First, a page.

Talen Trice


The victim of last week’s alleged attempted murder in Mount Union has provided information about the events leading up to the incident, according to testimony delivered by the arresting officer during a hearing Friday.

Talen Trice, 25, of 218 W. Shirley St., Mount Union, is facing multiple felony charges for the July 23 assault on Samuel Watson, resident of the Washington, D.C., area, who remains hospitalized and is awaiting surgery in a Pittsburgh hospital.

Arresting officer Trooper Christopher Bourne with state police at Huntingdon said Trice and Watson are cousins and, by all accounts, were “good friends.”

Trice appeared for his preliminary hearing Friday afternoon by video conference from the Centre County correctional facility. He’s being held without bail as a matter of public safety per order of Magisterial District Judge Lisa Covert who also presided during Friday’s hearing.

Covert ultimately decided all charges should be bound over to the higher court. Trice is currently scheduled for formal arraignment Sept. 10.

Charges filed against Trice include attempted criminal homicide and attempted murder in the first degree, aggravated assault, arson endangering persons and two counts of aggravated arson, all of which are felony 1 offenses.

He is also charged with felony 2 aggravated assault, two counts of felony 3 criminal mischief, misdemeanor 2 simple assault and misdemeanor 2 recklessly endangering another person.

Bourne testified at the preliminary hearing that he interviewed Watson July 28 in the burn unit at UPMC Mercy and, at the request of District Attorney David Smith, the trooper relayed Watson’s version of events.

Trice’s attorney Timothy Burns of Ebensburg objected to the inclusion of Bourne’s interview with Watson, arguing such testimony is hearsay. Covert said she would allow Bourne to continue since the victim was not available to testify himself.

According to Bourne’s testimony, Watson said he arrived in Mount Union July 22 for a visit to show his new car to family members. The morning of July 23, he was driving around the borough, saw Trice and offered him a ride.

Watson told Bourne that Trice asked to be dropped off at the boat launch situated at the northern most end of Division Street next to the Juniata River. Watson, according to Bourne, noted that Trice had a bottle of lighter fluid with him and that the boat launch wasn’t one of Trice’s usual hangouts.

Watson told Bourne that, as they approached the boat launch, Trice said he wanted to light up a cigarette. Watson said he was then splashed with something wet, then realized he was on fire.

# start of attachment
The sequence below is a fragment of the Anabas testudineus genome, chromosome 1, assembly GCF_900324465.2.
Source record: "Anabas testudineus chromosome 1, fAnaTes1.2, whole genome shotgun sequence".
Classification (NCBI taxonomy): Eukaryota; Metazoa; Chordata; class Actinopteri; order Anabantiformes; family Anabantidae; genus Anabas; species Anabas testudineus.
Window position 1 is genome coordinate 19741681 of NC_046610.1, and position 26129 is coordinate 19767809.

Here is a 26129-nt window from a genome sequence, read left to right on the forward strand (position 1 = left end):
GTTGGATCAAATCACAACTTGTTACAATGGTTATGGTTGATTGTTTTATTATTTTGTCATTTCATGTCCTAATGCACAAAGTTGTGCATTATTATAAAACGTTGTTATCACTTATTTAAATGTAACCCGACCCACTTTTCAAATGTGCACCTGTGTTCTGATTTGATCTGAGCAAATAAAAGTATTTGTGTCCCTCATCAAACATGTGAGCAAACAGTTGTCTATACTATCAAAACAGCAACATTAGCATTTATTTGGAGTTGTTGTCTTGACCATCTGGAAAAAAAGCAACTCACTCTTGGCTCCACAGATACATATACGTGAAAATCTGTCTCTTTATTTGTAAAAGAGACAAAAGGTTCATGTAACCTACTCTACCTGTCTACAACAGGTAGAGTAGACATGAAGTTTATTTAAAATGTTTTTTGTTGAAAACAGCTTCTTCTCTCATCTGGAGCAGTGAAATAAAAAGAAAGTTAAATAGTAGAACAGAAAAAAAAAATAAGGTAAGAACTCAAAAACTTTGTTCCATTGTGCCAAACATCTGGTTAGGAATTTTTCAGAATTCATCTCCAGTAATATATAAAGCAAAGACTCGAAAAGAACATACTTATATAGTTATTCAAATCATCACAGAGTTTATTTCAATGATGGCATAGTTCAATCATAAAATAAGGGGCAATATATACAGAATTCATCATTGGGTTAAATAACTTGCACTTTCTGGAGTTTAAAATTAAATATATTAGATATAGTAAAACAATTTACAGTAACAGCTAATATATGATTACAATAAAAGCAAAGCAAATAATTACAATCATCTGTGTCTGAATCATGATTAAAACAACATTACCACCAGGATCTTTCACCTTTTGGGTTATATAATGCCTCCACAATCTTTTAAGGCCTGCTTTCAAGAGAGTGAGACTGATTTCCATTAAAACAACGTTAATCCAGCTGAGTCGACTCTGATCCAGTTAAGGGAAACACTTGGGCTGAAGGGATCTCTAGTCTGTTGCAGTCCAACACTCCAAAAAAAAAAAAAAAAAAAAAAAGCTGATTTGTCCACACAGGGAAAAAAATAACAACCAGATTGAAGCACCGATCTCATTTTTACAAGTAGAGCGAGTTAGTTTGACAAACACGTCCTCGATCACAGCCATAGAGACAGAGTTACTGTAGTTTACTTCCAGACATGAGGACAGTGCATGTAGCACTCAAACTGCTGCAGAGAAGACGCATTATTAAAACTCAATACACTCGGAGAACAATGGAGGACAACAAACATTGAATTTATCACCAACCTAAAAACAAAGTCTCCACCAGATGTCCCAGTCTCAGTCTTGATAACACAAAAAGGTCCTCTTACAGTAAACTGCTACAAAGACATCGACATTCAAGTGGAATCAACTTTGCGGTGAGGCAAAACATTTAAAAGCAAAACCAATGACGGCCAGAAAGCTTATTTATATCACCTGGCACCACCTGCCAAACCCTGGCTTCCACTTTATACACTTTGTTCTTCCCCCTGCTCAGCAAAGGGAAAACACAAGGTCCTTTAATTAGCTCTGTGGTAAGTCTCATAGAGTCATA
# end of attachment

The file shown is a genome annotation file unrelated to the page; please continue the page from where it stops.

Bourne said Watson told him how he exited the vehicle and rolled onto the ground to put out the fire. Watson alleges Trice also exited the vehicle and began stabbing him.

Bourne said Watson’s injuries include “severe burns” to his upper torso and face and a total of four stab wounds in his neck, armpit, shoulder and between his shoulder blades. During his visit July 28, Bourne said Watson’s hands, arms and chest were wrapped in gauze. The trooper said he observed the burns to Watson’s face and noted the burns had altered his hairline.

Bourne said Watson is scheduled for surgery Monday and expected to remain in the hospital for some time.

Covert heard testimony from several other state troopers, an eye-witness who arrived at the boat launch as the scene was unfolding and a Mount Union Area School District employee who observed the aftermath from the rooftop of the nearby high school.

Kenneth Scott Schaeffer, the first witness to take the stand, said he was driving along Division Street the morning of July 23 when he saw two males near the boat launch.

“They were facing each other and there was some kind of contention between them,” Schaeffer said, adding they were in very close proximity to one another and fighting with their hands.

Schaeffer said he observed that one of the males was shirtless and covered in blood. As he drove past, the shirtless man called to him for help while the other ran from the scene.

Schaeffer told the court he dialed 911 while the injured man staggered around the cul-de-sac adjacent to the boat launch.

“I told him help was on the way,” Schaeffer said.

Schaeffer said he did observe a vehicle at the scene and said smoke was coming from the vehicle. At that point, he said he didn’t see flames.

While cleaning out AC units on the high school roof with his supervisor, Cody Frehn said he saw a man run past the school’s North Shaver Street entrance. Frehn testified that he noticed blood on the man’s face and saw him deposit a shirt into a nearby bush. Frehn said he noticed smoke in the distance, then saw the police vehicles.